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Zions Bank Should Have Stopped Silver Ponzi Scheme, Says Class Action

This class action sues Zions Bancorporation for the failure to act of Zions Bank, one of its divisions. The complaint’s allegation is that others operated a Ponzi scheme, and that the bank was negligent in failing to detect the scheme and take action against it.

The class for this action is all persons and entities who paid for an interest in the Silver Pool scheme and who deposited money or wired payments for it to an account maintained by Zions.

The scheme was allegedly created by Gaylen Rust and members of his family who owned a company called Rust Rare Coin, Inc. (RRC). Rust raised money from investors that he claimed he was putting into a “Silver Pool” which would be used to buy and sell silver, some of which would be physically retained in warehouses. 

Rust claimed to have a trading account at HSBC Bank and a successful track record in trading silver, and he promised investors returns of 20 to 25% per year. But the complaint says there was no account at HSBC, no trading in silver, no silver in warehouses, no double-digit gains. Investors’ money was diverted to Rust, his family members, or other businesses they ran. 

The complaint says that Rust used new investor money to make payments to earlier investors. In other words, he ran a Ponzi scheme, and the complaint claims that its “epicenter … was one account at Zions Bank…” 

The complaint says that a senior officer at the bank, Individual 1, became aware of the scheme and even spoke to investors about depositing money in the Silver Pool. Individual 1 interacted with Rust and his family and often reviewed the Silver Pool account, which the complaint says “experienced an enormous amount of insufficient fund events, each of which had to be reviewed manually by a senior person” at the bank. The same individual also reviewed the account in connection with requests for financing and for other bank procedures.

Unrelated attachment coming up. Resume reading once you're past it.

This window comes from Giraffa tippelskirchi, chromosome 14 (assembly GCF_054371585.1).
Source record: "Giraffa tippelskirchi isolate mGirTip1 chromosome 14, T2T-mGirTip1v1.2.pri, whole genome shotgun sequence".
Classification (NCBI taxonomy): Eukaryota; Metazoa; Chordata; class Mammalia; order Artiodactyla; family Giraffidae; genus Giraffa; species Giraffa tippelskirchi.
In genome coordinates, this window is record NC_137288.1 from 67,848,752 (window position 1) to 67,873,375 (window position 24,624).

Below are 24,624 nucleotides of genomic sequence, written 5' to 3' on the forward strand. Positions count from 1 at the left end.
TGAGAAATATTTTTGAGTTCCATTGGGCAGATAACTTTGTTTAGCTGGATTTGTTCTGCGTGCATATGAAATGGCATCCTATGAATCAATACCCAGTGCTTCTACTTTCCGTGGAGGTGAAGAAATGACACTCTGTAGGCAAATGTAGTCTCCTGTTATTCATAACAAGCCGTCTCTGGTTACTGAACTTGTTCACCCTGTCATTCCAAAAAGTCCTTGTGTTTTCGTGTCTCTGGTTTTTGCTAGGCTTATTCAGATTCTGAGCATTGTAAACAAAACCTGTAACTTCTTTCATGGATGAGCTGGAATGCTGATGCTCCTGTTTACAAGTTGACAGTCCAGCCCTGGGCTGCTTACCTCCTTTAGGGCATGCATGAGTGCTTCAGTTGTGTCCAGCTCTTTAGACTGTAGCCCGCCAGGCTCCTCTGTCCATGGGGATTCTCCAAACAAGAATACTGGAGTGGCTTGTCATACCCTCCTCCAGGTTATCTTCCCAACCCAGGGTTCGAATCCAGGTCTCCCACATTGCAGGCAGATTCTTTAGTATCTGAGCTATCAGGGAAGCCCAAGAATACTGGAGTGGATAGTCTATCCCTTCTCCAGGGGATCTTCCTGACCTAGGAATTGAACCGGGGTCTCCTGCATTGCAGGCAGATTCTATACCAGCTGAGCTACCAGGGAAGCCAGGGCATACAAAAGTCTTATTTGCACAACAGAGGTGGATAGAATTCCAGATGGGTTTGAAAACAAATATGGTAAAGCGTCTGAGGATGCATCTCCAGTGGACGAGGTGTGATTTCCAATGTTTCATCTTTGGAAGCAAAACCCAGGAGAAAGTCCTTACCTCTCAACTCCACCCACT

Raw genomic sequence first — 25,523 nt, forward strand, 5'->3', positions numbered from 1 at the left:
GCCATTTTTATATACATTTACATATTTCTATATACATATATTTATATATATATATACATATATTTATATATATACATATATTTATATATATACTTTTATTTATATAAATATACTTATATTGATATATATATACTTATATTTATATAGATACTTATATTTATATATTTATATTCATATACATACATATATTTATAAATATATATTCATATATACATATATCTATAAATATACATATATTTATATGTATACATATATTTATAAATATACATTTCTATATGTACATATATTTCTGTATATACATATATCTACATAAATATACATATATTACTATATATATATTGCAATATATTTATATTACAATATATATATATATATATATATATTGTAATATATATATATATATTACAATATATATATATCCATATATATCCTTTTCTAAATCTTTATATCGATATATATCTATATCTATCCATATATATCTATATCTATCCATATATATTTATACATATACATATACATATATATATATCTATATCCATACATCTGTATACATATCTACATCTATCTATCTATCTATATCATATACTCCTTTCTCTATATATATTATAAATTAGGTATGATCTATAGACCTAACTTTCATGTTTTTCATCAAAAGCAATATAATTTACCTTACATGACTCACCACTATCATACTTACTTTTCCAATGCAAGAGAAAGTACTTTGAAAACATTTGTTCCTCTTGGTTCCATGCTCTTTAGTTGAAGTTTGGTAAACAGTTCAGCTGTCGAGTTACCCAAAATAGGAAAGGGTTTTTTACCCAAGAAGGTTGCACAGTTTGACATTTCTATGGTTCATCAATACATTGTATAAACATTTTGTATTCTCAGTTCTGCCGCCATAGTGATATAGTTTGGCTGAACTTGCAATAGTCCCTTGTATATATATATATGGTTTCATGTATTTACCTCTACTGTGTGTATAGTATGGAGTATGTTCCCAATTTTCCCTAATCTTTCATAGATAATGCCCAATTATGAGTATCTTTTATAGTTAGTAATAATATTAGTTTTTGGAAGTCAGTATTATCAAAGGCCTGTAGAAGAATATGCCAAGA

Banks are required under federal laws “to know their customers and understand their banking activities and conduct.” The complaint goes into more detail about the bank’s duties under those laws. 

In brief, because RRC operated a precious metals and rare coin business, the bank should have put it on “enhanced due diligence” procedures with heightened supervision. This should have made the bank aware of the Ponzi scheme being operated out of it, the complaint says; instead the bank “provided a crucial financial lifeline to RRC and Rust, thus allowing them to continue to operate their Ponzi scheme and victimize investors for far longer than it would have otherwise been able to.”

Regulators finally caught up with the scheme, and the complaint says they described the role the bank played in it.

The complaint claims that the bank aided and abetted fraud and conversion and breached its fiduciary duties, among other things. 

Article Type: Lawsuit
Topic: Fraud

Most Recent Case Event

Zions Bank Should Have Stopped Silver Ponzi Scheme Complaint

January 15, 2019

This class action sues Zions Bancorporation for the failure to act of Zions Bank, one of its divisions. The complaint’s allegation is that others operated a Ponzi scheme, and that the bank was negligent in failing to detect the scheme and take action against it.

zions_ponzi_scheme_complaint.pdf

Case Event History

Zions Bank Should Have Stopped Silver Ponzi Scheme Complaint

January 15, 2019

This class action sues Zions Bancorporation for the failure to act of Zions Bank, one of its divisions. The complaint’s allegation is that others operated a Ponzi scheme, and that the bank was negligent in failing to detect the scheme and take action against it.

zions_ponzi_scheme_complaint.pdf
Tags: Failure to Perform Due Diligence, Ponzi Scheme, Your Bank